Located in the historic market town of Pontefract, from its construction in 1070 to its demise following the Civil...
The Wakefield district has a history that spans thousands of years, takes in agriculture and industry, houses two medieval castles, a flurry of fascinating museums, a clutch of beautiful churches and more…
National Trust Nostell is one of the great houses of northern England. This spectacular Palladian mansion is home to a stunning array of treasures – from masterpiece artworks and sumptuous fabrics to an unparalleled collection of Thomas Chippendale furniture (unlike other collections, Nostell’s Chippendales were quite literally made for the house in which they still reside). As if the house itself wasn’t beautiful enough, Nostell’s extraordinary grounds carry on the theme. With the house situated in 300 acres of parkland, you can revel in magnificent views across the Lower Lake, explore mysterious native woodland, or relax in the quiet of the cosy Kitchen Garden.
History and heritage isn’t necessarily about princes and palaces. Some heritage runs through an area’s lifeblood – and is much closer to home, and nearer in time. That’s where the National Coal Mining Museum for England comes in. Set in a massive 45-acre site, the museum is a shrine to the collier, a love-letter to the ordinary men (and women!) who braved some of the harshest working conditions in some of the most inhospitable environments to fuel the nation. But unlike an actual shrine, the museum is a hive of vibrant activity, keepings the stories of the district’s mining community alive through an authentic, enjoyable and very accessible range of exhibits and activities, including fascinating underground tours, innovative interactive displays, lively living history interpretation, and even allotment-themed soft play.
From deep underground to touching the sky, Wakefield Cathedral’s lofty, elaborate architecture stands in contrast to the Coal Mining Museum’s industrial utilitarianism. Yet the cathedral’s commitment to the Wakefield community almost makes them tourism twins. Originally constructed in the 14th century, and the proud owner of Yorkshire’s tallest spire, the cathedral owes its dazzling interior to Victorian ingenuity and artistic flair. The beautifully carved stone pillars hold up a quire ceiling so breathtakingly blue, you may find yourself dizzy before you even attempt to walk the nave’s Labyrinth stone path!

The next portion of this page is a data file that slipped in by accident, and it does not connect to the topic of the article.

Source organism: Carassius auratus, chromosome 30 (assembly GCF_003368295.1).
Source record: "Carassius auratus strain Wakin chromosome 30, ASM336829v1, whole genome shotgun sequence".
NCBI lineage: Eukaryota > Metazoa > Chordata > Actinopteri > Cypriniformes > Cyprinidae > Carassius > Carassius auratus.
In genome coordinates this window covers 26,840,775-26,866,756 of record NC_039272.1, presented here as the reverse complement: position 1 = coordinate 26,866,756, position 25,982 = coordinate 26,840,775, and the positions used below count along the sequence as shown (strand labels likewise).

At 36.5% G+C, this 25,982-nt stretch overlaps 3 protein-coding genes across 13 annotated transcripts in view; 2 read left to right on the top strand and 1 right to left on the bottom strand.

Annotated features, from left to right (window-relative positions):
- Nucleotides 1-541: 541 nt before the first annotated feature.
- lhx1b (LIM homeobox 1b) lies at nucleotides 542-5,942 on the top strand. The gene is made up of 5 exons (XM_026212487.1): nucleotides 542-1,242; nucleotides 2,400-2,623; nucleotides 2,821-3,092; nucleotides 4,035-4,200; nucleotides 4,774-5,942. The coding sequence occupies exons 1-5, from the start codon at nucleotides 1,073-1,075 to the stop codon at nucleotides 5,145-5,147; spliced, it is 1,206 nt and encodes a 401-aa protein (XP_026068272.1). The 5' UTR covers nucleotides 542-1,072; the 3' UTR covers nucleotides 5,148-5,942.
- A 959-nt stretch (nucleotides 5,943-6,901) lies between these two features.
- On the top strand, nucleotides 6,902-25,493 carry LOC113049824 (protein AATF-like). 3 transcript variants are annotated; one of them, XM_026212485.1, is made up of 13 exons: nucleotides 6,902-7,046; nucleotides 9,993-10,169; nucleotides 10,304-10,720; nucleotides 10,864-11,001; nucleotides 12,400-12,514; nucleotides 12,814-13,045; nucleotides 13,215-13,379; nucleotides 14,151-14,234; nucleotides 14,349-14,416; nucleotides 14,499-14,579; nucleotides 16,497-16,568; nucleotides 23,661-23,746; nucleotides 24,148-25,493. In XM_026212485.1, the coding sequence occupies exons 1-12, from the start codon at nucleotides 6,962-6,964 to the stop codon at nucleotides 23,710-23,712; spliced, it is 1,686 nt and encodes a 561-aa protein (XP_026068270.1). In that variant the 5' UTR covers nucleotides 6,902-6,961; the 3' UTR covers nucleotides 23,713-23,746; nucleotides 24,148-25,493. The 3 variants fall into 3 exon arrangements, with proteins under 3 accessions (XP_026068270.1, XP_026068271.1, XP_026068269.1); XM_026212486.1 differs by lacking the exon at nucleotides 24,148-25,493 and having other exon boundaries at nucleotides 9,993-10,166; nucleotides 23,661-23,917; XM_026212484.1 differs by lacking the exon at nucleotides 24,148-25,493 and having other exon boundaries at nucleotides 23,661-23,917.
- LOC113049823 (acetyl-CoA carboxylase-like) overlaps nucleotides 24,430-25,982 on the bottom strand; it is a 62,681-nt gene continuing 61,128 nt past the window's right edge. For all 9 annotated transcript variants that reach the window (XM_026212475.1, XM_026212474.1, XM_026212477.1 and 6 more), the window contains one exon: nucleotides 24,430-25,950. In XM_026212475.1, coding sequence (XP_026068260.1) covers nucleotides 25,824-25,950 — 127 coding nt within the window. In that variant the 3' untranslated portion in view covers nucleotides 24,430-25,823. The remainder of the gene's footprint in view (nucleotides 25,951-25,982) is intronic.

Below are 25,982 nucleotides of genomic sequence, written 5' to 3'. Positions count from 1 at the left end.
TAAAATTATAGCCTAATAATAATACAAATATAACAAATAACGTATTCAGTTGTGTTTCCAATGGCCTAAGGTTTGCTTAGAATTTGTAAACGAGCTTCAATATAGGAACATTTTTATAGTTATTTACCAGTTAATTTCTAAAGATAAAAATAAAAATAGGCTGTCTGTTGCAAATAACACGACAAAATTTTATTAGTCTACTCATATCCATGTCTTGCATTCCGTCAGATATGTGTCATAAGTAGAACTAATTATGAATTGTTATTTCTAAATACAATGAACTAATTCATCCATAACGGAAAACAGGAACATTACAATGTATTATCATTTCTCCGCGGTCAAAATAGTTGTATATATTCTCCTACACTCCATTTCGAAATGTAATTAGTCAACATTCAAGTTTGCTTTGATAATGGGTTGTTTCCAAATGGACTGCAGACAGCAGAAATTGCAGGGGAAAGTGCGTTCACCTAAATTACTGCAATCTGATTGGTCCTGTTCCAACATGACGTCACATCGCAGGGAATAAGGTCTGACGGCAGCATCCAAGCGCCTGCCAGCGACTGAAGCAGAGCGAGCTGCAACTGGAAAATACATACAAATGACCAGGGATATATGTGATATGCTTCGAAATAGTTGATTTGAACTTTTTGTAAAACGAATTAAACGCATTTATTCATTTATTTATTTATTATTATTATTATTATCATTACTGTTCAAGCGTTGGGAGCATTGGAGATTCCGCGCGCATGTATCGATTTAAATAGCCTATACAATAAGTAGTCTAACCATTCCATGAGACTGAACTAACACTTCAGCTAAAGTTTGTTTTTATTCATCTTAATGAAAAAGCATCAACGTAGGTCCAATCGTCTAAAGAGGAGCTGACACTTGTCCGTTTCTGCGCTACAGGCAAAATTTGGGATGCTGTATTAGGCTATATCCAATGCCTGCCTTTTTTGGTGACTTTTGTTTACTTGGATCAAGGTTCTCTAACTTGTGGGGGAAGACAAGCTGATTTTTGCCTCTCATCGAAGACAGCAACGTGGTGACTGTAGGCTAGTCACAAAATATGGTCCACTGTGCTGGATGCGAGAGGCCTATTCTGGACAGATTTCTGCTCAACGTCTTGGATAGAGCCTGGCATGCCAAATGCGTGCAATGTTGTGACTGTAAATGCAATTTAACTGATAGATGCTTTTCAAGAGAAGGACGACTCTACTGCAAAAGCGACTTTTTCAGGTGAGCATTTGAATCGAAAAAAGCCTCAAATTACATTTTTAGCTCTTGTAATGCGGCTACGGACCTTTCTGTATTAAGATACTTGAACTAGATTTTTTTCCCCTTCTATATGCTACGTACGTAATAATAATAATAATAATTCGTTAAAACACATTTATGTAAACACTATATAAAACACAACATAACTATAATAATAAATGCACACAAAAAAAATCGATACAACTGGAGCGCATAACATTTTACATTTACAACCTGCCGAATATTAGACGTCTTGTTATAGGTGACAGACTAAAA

Despite the spacious, soaring serenity, time has not stood still here – far from it – and the cathedral embraces the new as enthusiastically as it exudes the old, with traditional concerts sharing space with avant-garde art pieces (the cathedral routinely takes part in Wakefield’s Artwalk).
Wakefield’s got some fascinating stories to tell, and Wakefield Museums and Castles do just that. These Council-run venues are a treasure trove of the inspiring, the gruesome and the downright quirky, and are guaranteed to appeal to young and old alike. Castleford Museum takes you from the glory of the Roman Legions to the grit of Rugby League.
You’ll be enraptured by the exciting events at Pontefract Castle – where else can you relive a murderous Civil Wars siege, or a genteel Victorian garden party? Or perhaps you’ll be enchanted by the truly beautiful collection Bagley’s glass on display at Pontefract Museum.
Sandal Castle provides the perfect spot for a picnic with your family – along with stunning views of the surrounding countryside – while Wakefield Museum invites you to get stuck into the history of the city and the district. Explore a traditional Victorian front room and listen to the sound of (famed local delicacy) rhubarb growing (trust us – it’s not a sound you’ll forget in a hurry!).
Experience the National Coal Mining Museum, the site of two former working coal mines! Explore Caphouse, a modern colliery that witnessed more than two hundred years of coal pro...